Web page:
In Heine’s (1997, 1998) account, possessive constructions such as those in 19 are analyzed as intransitive structures, since they are not derived out of an Action schema, and in these constructions the theme functions as the subject, while the oblique-marked possessor functions as the object of the prepositional predicate. Accounts of the state of affairs across the vernacular Arabic varieties, as opposed to Standard Arabic, however, demonstrate shifts toward a ‘have’-type transitive possessive construction, even if the predicates employed were formerly prepositions (Comrie 1991, 2007, Vanhove 1993, Stassen 2009, and Camilleri 2016). I show below that although possession in Classical/Standard Arabic is based on a prepositional predicate, the possessive constructions of the type in 19 across the vernaculars can no longer be understood synchronically as involving prepositional predicates. Rather, the preposition has been reanalyzed as a verb, hence the use of the gloss ‘have’. More specifically, possessive constructions across the Arabic vernaculars are constructions headed by transitive verbs (Comrie 1989:210, Naïm 2007:675). Below I review two points cited in the literature supporting this conclusion, namely: agreement, and the realization of negation. To these I add a third, related to accusative case marking.7 I claim that the change from preposition to verb in the possessive structure took place before the structure further developed into a universal perfect construction. [End Page 691]
The data in 21 demonstrates the use of both prepositions, la and ʕind, in the realm of possession in Quranic Arabic of the seventh century ce, itself probably reflecting a yet earlier form of the language.8 The constructions below are interpreted in the present tense, and the theme internal to the possessive structure clearly functions as a subject, as is indicated through the nominative marking.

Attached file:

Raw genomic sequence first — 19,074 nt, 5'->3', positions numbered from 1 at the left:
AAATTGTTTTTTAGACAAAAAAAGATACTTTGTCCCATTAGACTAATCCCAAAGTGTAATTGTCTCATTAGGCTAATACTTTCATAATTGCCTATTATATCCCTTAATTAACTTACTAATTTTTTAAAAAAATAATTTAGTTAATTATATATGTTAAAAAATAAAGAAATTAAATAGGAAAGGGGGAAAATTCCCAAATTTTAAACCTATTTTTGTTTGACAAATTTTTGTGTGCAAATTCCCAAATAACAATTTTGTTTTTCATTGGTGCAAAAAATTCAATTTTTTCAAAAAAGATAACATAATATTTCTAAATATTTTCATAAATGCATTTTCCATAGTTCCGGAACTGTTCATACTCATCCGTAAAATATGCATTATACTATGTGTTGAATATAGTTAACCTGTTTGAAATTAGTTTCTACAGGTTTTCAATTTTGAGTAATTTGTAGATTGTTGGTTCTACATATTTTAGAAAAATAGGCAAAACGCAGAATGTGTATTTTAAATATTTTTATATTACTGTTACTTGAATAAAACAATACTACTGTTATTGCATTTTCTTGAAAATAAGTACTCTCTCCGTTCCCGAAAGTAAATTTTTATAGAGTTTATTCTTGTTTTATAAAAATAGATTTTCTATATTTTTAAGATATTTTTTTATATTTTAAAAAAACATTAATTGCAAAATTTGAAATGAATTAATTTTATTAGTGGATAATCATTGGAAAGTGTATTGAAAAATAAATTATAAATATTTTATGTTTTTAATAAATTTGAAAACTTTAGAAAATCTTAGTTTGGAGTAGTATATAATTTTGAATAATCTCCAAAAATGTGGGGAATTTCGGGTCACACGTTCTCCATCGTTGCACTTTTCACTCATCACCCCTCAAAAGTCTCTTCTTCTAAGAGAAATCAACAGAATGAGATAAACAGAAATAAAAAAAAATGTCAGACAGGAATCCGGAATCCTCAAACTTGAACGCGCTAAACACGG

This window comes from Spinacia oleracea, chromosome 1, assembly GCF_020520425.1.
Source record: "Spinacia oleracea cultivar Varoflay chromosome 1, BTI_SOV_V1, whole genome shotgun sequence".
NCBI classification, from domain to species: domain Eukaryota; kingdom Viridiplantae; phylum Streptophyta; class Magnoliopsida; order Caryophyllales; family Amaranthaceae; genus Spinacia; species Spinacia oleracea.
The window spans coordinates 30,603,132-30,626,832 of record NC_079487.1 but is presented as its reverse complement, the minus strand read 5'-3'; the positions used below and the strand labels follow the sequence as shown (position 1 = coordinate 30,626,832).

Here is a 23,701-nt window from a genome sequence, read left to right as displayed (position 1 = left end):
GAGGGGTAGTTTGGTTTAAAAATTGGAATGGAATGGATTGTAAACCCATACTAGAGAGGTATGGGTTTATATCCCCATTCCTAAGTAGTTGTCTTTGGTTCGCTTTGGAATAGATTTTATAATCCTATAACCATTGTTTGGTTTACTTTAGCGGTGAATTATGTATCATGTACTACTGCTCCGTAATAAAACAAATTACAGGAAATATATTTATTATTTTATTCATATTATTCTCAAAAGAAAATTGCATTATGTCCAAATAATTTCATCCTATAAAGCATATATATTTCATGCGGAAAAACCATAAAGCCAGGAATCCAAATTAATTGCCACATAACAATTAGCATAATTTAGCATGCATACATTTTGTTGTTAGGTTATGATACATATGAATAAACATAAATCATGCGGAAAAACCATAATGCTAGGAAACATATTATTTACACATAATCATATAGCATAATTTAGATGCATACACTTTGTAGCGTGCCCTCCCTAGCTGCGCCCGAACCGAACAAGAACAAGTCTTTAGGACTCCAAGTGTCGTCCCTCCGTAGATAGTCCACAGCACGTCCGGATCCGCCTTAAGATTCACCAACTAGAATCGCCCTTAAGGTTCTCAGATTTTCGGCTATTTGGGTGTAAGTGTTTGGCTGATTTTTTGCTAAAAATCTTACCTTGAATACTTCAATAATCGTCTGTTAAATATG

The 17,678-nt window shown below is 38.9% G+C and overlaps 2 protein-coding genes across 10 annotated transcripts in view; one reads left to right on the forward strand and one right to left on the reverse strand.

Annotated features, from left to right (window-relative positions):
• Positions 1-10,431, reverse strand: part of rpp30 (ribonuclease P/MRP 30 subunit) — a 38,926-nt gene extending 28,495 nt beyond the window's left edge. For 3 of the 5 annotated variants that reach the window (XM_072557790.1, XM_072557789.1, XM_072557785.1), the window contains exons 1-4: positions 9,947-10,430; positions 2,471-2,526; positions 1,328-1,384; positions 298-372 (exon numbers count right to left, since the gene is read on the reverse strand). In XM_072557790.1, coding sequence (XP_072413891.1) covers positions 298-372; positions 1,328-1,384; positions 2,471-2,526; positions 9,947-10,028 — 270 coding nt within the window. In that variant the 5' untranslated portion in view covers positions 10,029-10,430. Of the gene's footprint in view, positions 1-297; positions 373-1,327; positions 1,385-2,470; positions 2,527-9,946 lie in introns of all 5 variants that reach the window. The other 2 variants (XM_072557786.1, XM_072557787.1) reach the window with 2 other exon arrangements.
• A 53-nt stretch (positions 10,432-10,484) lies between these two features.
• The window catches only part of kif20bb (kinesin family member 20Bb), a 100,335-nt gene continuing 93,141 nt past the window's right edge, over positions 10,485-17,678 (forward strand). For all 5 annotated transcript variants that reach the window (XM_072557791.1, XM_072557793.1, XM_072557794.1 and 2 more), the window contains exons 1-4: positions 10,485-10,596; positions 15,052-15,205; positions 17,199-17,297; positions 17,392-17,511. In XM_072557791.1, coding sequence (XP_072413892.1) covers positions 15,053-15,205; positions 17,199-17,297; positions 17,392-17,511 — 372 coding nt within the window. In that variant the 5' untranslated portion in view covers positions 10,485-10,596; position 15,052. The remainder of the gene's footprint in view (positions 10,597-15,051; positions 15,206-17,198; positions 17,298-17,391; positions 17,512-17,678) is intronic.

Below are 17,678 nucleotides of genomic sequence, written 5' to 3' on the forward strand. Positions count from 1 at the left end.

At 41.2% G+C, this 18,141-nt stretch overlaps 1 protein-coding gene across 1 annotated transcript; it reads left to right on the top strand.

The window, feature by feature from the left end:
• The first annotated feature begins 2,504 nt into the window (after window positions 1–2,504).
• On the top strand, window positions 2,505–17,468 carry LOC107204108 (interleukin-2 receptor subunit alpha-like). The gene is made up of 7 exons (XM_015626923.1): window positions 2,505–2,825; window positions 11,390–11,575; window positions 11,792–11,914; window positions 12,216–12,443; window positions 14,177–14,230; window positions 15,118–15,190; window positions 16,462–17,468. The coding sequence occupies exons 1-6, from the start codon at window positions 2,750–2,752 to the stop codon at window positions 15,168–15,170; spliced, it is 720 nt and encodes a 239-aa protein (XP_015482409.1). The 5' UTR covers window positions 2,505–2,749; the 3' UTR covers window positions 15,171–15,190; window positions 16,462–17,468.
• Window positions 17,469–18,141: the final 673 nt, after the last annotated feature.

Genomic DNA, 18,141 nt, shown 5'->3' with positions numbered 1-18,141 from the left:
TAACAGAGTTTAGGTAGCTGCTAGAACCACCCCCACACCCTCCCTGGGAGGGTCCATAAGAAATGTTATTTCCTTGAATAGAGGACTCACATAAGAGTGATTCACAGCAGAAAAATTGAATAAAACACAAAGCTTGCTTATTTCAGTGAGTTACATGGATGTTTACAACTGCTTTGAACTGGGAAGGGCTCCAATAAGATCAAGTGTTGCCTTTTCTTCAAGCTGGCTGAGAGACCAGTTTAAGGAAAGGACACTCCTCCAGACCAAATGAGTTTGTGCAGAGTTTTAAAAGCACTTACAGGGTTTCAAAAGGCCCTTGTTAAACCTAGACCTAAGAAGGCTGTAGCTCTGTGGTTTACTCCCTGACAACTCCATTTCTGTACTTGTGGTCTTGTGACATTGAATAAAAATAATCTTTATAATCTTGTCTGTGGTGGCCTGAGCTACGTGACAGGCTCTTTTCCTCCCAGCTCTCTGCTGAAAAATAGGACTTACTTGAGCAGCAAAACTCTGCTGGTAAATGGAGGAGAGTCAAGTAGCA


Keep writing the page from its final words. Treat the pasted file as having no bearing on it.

Here, the theme receives nominative case, indicating that it is functioning as the subject. The forms la and ʕind are therefore not functioning as verbs, since we would expect the theme to bear accusative case if they were. Further, such constructions are shifted into the past tense with the auxiliary kāna ‘be’, which agrees with the theme, as expected for a subject (22). This differs from the situation in the vernaculars, where a parallel configuration is ungrammatical (23) and one finds a default 3sg.m form of the auxiliary instead. I take this to indicate a change in the possessive predicate’s category, with an associated subsequent change in the mapping between the thematic arguments in the possessive construction and their syntactic grammatical function.
In other varieties, such as Maltese (24), one observes that it is possible to have both a default form, that is, a 3sg.m form on the auxiliary verb, and agreement with the possessor, suggesting that the possessor must be functioning as the subject. It is a likely hypothesis that the onset of this change may be attributed to, or suggestive of, prominent internal possessor behaviors. Such a hypothesis has been also postulated for the onset of the grammaticalization of at least one other structure that is specifically present across Arabic vernaculars, as discussed in Camilleri & Sadler 2019. [End Page 692]
In addition to optional agreement with the possessor, Tunisian dialects, for example, preserve the Classical Arabic pattern of agreement with the possessum as a third option.